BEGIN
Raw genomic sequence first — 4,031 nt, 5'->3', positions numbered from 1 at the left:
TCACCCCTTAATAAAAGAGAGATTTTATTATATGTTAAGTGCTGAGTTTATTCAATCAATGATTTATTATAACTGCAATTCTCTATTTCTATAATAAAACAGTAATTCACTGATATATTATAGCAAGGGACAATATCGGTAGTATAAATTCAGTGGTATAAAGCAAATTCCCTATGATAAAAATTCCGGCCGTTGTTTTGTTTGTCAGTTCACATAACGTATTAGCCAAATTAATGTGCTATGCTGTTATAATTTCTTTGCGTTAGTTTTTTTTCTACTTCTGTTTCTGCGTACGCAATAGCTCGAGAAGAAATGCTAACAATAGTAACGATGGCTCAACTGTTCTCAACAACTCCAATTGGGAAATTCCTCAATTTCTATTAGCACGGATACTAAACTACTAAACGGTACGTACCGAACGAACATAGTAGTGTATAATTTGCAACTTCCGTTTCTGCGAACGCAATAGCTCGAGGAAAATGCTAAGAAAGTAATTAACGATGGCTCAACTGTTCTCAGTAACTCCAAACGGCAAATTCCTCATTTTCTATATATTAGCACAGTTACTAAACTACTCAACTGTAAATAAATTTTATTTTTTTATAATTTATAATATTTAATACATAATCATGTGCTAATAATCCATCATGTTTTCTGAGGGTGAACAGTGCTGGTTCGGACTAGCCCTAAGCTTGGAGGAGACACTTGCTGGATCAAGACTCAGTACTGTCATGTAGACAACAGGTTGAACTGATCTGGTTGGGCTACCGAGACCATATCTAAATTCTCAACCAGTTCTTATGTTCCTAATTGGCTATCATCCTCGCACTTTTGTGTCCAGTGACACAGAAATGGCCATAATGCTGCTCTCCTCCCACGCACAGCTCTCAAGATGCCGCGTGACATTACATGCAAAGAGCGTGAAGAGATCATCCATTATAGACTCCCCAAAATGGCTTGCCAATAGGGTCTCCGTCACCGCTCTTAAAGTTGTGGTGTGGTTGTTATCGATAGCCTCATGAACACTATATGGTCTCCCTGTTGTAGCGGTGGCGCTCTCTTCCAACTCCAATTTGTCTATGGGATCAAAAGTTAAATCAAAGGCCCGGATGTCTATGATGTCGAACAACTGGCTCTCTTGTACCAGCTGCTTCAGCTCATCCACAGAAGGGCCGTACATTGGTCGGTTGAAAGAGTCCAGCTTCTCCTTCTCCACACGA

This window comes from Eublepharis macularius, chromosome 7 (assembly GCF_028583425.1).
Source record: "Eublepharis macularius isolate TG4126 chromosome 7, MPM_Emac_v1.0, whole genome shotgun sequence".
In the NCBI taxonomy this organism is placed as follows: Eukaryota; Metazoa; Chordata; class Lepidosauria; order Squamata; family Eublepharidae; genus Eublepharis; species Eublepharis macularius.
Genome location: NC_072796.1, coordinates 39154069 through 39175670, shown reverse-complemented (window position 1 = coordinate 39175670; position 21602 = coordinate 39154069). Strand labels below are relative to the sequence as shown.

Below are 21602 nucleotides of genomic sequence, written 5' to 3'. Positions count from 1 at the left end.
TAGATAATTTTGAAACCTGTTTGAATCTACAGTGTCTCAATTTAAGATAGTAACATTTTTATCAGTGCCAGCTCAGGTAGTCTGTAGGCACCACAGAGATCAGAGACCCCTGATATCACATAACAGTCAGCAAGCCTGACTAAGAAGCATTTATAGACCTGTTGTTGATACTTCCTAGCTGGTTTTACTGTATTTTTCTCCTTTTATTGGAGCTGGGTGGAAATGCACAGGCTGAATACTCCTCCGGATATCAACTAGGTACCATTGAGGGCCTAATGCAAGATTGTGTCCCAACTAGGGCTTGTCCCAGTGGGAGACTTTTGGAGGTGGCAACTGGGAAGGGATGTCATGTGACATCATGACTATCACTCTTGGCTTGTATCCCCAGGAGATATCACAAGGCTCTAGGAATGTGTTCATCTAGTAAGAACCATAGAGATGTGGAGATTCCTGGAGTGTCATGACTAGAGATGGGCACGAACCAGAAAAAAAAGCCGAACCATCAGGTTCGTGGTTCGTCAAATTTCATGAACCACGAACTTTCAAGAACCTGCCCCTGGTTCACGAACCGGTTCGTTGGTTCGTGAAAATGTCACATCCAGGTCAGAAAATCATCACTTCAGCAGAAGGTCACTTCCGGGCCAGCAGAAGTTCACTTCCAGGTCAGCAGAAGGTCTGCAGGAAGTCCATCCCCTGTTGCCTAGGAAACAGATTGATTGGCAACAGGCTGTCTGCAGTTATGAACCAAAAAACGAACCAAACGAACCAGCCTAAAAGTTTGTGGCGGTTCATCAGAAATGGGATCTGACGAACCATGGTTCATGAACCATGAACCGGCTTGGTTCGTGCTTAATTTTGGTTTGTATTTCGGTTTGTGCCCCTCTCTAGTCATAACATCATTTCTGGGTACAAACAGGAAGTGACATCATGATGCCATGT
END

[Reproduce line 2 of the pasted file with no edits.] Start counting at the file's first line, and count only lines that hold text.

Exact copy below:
TCACCCCTTAATAAAAGAGAGATTTTATTATATGTTAAGTGCTGAGTTTATTCAATCAATGATTTATTATAACTGCAATTCTCTATTTCTATAATAAAACAGTAATTCACTGATATATTATAGCAAGGGACAATATCGGTAGTATAAATTCAGTGGTATAAAGCAAATTCCCTATGATAAAAATTCCGGCCGTTGTTTTGTTTGTCAGTTCACATAACGTATTAGCCAAATTAATGTGCTATGCTGTTATAATTTCTTTGCGTTAGTTTTTTTTCTACTTCTGTTTCTGCGTACGCAATAGCTCGAGAAGAAATGCTAACAATAGTAACGATGGCTCAACTGTTCTCAACAACTCCAATTGGGAAATTCCTCAATTTCTATTAGCACGGATACTAAACTACTAAACGGTACGTACCGAACGAACATAGTAGTGTATAATTTGCAACTTCCGTTTCTGCGAACGCAATAGCTCGAGGAAAATGCTAAGAAAGTAATTAACGATGGCTCAACTGTTCTCAGTAACTCCAAACGGCAAATTCCTCATTTTCTATATATTAGCACAGTTACTAAACTACTCAACTGTAAATAAATTTTATTTTTTTATAATTTATAATATTTAATACATAATCATGTGCTAATAATCCATCATGTTTTCTGAGGGTGAACAGTGCTGGTTCGGACTAGCCCTAAGCTTGGAGGAGACACTTGCTGGATCAAGACTCAGTACTGTCATGTAGACAACAGGTTGAACTGATCTGGTTGGGCTACCGAGACCATATCTAAATTCTCAACCAGTTCTTATGTTCCTAATTGGCTATCATCCTCGCACTTTTGTGTCCAGTGACACAGAAATGGCCATAATGCTGCTCTCCTCCCACGCACAGCTCTCAAGATGCCGCGTGACATTACATGCAAAGAGCGTGAAGAGATCATCCATTATAGACTCCCCAAAATGGCTTGCCAATAGGGTCTCCGTCACCGCTCTTAAAGTTGTGGTGTGGTTGTTATCGATAGCCTCATGAACACTATATGGTCTCCCTGTTGTAGCGGTGGCGCTCTCTTCCAACTCCAATTTGTCTATGGGATCAAAAGTTAAATCAAAGGCCCGGATGTCTATGATGTCGAACAACTGGCTCTCTTGTACCAGCTGCTTCAGCTCATCCACAGAAGGGCCGTACATTGGTCGGTTGAAAGAGTCCAGCTTCTCCTTCTCCACACGA